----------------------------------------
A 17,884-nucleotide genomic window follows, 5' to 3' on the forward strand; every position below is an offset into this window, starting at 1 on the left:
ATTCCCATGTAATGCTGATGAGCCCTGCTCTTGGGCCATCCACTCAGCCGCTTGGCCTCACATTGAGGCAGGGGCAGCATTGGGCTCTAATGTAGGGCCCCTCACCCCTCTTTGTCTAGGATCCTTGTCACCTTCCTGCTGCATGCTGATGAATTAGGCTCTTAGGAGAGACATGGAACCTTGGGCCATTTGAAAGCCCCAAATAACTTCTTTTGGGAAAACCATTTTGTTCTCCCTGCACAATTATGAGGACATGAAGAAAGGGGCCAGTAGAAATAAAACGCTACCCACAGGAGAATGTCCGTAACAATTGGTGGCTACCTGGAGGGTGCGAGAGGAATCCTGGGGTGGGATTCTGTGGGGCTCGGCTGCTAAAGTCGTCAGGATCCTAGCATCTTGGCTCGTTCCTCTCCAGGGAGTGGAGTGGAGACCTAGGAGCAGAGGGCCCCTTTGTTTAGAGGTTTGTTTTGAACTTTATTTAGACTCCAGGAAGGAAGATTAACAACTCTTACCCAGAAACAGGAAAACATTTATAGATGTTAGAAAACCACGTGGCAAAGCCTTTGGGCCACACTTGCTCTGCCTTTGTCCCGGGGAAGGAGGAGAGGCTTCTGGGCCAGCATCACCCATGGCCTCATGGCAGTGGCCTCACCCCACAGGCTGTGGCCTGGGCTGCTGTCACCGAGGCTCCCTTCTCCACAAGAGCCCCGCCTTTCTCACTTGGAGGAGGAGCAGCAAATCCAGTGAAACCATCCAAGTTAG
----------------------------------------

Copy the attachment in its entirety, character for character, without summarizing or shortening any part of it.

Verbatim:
A 17,884-nucleotide genomic window follows, 5' to 3' on the forward strand; every position below is an offset into this window, starting at 1 on the left:
ATTCCCATGTAATGCTGATGAGCCCTGCTCTTGGGCCATCCACTCAGCCGCTTGGCCTCACATTGAGGCAGGGGCAGCATTGGGCTCTAATGTAGGGCCCCTCACCCCTCTTTGTCTAGGATCCTTGTCACCTTCCTGCTGCATGCTGATGAATTAGGCTCTTAGGAGAGACATGGAACCTTGGGCCATTTGAAAGCCCCAAATAACTTCTTTTGGGAAAACCATTTTGTTCTCCCTGCACAATTATGAGGACATGAAGAAAGGGGCCAGTAGAAATAAAACGCTACCCACAGGAGAATGTCCGTAACAATTGGTGGCTACCTGGAGGGTGCGAGAGGAATCCTGGGGTGGGATTCTGTGGGGCTCGGCTGCTAAAGTCGTCAGGATCCTAGCATCTTGGCTCGTTCCTCTCCAGGGAGTGGAGTGGAGACCTAGGAGCAGAGGGCCCCTTTGTTTAGAGGTTTGTTTTGAACTTTATTTAGACTCCAGGAAGGAAGATTAACAACTCTTACCCAGAAACAGGAAAACATTTATAGATGTTAGAAAACCACGTGGCAAAGCCTTTGGGCCACACTTGCTCTGCCTTTGTCCCGGGGAAGGAGGAGAGGCTTCTGGGCCAGCATCACCCATGGCCTCATGGCAGTGGCCTCACCCCACAGGCTGTGGCCTGGGCTGCTGTCACCGAGGCTCCCTTCTCCACAAGAGCCCCGCCTTTCTCACTTGGAGGAGGAGCAGCAAATCCAGTGAAACCATCCAAGTTAG